Ecological Assessment of Coral

Palmyra Atoll, NOAA photo by Erin Looney.
Palmyra Atoll, NOAA photo by Erin Looney.

Corals are the defining species in one of the most diverse marine ecosystems: coral reefs. The Coral Reef Ecosystem Division (CRED) studies of corals focus on basic questions concerning the distribution, abundance, and condition of corals and coral reefs in selected areas across the tropical and subtropical Pacific under U.S. jurisdiction.

CRED studies address the following questions:

  • What are the diversity and relative abundance of corals?
  • How can the habitats in which corals occur be qualitatively and quantitatively analyzed?
  • What is the spatial distribution of habitats in which corals occur?
  • What is the capacity of corals to replenish populations over space and time?
  • What are appropriate indicators of reef health?
  • Are reefs healthy?
  • How are reefs changing over time?

Several methods are used to address these questions. Any one method can address only a certain subset of questions; no one method can address them all. Methods used by CRED and its partners include benthic towed-diver surveys, Rapid Ecological Assessments (REAs), benthic line-point-intercept (LPI) surveys, and permanent transects. The metrics that CRED uses to answer these questions include percent cover, diversity, species richness, coral condition, and coral demographics. Why are all of these metrics important?

Coral percent cover data are important not only because percent cover is the most widely used metric of coral reef condition but also because changes in cover likely reflect the set of environmental and disturbance regimes that characterize each reef system (Rogers et al. 1994; Jokiel et al. 2005).

Rose Atoll. NOAA photo by Erin Looney.
Rose Atoll. NOAA photo by Erin Looney.

Marine biodiversity is predicted to be indirectly affected by climate change and ocean acidification (Worm et al. 2006; Riebesell 2008) because of the implicit alterations in community structure, synergism among organisms, and functionality and the anticipated increases in species extinctions and invasion (Ives and Carpenter 2007; Cheung et al. 2009). Coral reefs, change greatly in diversity and community composition across spatial and environmental gradients. Although the details of how this variation influences reef resilience and response to climate change and ocean acidification are poorly understood, ecological resilience is generally considered to be enhanced by increased activity.

Over the last three decades, outbreaks of coral bleaching and disease have resulted in global reductions in coral reef diversity and resilience. As such, assessments of coral condition are a metric of coral health and have the potential to identify possible causes of changes in benthic community structure. For a detailed description of the various types of coral lesions and diseases commonly recognized on reefs in the U.S. Pacific and information about their distribution and abundance, please click here.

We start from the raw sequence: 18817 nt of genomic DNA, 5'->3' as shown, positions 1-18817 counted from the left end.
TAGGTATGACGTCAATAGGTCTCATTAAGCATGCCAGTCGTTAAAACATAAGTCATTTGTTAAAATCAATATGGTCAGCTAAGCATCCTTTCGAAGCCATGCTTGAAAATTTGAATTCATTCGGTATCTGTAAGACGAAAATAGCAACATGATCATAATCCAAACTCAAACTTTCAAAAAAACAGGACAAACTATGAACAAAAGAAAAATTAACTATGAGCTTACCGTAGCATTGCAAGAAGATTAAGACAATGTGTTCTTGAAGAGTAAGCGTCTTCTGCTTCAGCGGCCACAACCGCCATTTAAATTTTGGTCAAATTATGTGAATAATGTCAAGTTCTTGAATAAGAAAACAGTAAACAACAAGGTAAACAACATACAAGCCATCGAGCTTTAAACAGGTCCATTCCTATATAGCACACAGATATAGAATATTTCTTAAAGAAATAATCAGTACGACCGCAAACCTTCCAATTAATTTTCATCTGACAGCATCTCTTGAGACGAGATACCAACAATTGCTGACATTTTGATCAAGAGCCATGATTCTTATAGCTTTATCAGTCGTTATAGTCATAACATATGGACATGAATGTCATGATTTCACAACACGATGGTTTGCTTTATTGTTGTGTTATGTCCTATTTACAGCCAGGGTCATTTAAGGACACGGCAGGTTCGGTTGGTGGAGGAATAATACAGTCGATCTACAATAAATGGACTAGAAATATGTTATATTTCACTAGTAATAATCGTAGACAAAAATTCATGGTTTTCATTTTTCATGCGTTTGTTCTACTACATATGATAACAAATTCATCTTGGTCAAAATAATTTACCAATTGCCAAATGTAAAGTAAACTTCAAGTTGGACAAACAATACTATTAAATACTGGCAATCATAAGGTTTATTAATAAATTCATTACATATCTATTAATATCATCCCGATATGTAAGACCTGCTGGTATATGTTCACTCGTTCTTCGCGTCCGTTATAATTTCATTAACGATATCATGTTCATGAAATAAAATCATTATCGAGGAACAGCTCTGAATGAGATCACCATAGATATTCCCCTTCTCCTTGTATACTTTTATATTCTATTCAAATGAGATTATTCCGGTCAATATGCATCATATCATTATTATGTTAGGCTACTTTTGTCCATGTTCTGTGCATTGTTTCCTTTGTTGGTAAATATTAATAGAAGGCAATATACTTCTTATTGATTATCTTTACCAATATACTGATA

Kingman Reef. Photo by Erin Looney.
Kingman Reef. Photo by Erin Looney.

Size-class distribution, or coral demographics, is important because it can serve as a telling indicator of disturbance on a reef. For example, a distribution in which an abundance of corals occur within large size classes (>50 cm) suggests a region in which disturbance events have not interfered with the growth of corals over long periods of time. Conversely, a distribution in which the majority of corals occur within small size classes (<10 cm) suggests either a recent, severe disturbance or frequent recurrences of moderate disturbance, after which recruitment and growth have been relatively recent processes. Other factors to consider when interpreting the implications of size-class distribution include species-specific life history strategies and environmental regimes to which corals are exposed (e.g., frequent high-energy waves). Recruitment of juvenile corals also is an important measure obtained from size-class distribution data.

For more information, please contact Bernardo Vargas-Ángel.

References

Cheung WWL, Lam VWY, Sarmiento JL, Kearney R, Watson R, Pauly D
2009. Projecting global marine biodiversity impacts under climate change scenarios. Fish and Fisheries 10(3): 235-251.
Ives AR, Carpenter SR
2007. Stability and diversity of ecosystems. Science 317: 58-62.
Jokiel PL, Rodgers KS, Brown EK, Kenyon JC, Aeby G, Smith WR, Farrell F
2005. Comparison of coral cover measures: comparison of methods used to estimate coral cover in the Hawaiian Islands. Report to NOAA/NOS NWHI Coral Reef Ecosystem Reserve, Honolulu, HI. Available at http://cramp.wcc.hawaii.edu/Downloads/Publications/TR_Methods_Comparison.pdf
Riebesell U
2008. Acid test for marine biodiversity. Nature 454: 46-47.
Rogers C, Garrison G, Grober R, Hillis Z-M, Franke MA
1994. Coral reef monitoring manual for the Caribbean and western Atlantic. National Park Service, Virgin Islands National Park, St. John, Virgin Islands.
Worm B, Barbier EB, Beaumont N, Duffy JE, Folke C, Halperm BS, Jackson JBC, Lotze HK, Micheli F, Palumbi SR, Sala E, Selkoe KA, Stachowicz JJ, Watson R
2006. Impacts of biodiversity loss on ocean ecosystem services. Science 314: 787-790.